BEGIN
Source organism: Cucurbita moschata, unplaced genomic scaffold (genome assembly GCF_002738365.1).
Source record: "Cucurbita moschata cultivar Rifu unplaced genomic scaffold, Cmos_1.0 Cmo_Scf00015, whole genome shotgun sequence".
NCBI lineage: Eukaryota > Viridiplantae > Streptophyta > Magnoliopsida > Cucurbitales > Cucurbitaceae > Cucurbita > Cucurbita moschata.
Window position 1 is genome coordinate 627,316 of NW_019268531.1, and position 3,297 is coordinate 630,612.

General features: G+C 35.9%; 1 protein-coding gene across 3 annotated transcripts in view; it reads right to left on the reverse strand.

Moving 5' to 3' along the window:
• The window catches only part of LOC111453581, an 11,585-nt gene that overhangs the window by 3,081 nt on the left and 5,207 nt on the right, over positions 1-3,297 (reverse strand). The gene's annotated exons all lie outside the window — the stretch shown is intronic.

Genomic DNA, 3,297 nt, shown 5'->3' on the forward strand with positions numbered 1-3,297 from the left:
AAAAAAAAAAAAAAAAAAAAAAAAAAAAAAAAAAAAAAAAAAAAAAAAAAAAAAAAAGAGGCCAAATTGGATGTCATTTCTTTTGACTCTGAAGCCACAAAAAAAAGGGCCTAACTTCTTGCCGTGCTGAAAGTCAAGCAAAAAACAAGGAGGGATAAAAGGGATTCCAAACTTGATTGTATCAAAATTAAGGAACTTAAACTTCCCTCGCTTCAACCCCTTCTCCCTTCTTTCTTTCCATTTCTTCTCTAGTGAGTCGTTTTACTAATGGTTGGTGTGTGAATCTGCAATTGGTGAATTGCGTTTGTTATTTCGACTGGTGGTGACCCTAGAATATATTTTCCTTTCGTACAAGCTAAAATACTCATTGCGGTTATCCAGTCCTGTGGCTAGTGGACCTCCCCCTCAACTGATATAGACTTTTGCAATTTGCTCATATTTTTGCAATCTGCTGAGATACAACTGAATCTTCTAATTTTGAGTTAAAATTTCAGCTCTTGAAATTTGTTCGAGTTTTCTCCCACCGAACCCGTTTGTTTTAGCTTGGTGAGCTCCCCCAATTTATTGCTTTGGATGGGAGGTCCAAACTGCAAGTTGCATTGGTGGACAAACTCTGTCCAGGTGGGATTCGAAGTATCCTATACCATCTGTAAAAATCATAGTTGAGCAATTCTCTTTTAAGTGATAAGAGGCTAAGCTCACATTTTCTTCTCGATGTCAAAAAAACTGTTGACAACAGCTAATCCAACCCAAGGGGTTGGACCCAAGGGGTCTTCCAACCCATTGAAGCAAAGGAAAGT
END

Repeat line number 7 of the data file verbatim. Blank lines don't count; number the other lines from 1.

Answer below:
• The window catches only part of LOC111453581, an 11,585-nt gene that overhangs the window by 3,081 nt on the left and 5,207 nt on the right, over positions 1-3,297 (reverse strand). The gene's annotated exons all lie outside the window — the stretch shown is intronic.